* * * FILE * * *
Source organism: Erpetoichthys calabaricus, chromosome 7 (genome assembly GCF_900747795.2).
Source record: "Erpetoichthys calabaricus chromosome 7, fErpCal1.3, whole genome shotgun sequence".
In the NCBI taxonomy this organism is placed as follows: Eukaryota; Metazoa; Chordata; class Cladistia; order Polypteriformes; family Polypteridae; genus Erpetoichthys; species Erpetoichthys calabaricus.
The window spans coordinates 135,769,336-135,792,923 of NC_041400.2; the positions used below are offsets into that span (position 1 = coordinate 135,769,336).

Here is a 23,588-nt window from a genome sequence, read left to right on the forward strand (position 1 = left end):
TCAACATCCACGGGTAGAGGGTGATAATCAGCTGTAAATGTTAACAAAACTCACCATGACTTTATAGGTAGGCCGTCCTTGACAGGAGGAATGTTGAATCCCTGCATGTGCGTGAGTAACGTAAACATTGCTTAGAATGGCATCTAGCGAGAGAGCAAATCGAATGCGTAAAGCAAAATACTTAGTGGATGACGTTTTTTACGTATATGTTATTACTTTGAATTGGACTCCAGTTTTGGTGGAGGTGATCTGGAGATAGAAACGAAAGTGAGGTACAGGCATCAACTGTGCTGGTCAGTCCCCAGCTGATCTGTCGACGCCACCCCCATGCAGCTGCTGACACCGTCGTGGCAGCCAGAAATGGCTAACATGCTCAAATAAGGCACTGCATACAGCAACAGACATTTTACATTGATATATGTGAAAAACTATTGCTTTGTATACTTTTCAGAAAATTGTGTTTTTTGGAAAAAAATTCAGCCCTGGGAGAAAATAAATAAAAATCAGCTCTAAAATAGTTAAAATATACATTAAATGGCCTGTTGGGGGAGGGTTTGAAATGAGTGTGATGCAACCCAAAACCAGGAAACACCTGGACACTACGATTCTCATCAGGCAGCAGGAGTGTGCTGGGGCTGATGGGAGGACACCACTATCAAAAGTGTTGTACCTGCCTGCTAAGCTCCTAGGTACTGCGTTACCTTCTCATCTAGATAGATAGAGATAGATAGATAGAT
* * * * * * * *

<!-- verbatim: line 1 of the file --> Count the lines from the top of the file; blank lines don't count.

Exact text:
Source organism: Erpetoichthys calabaricus, chromosome 7 (genome assembly GCF_900747795.2).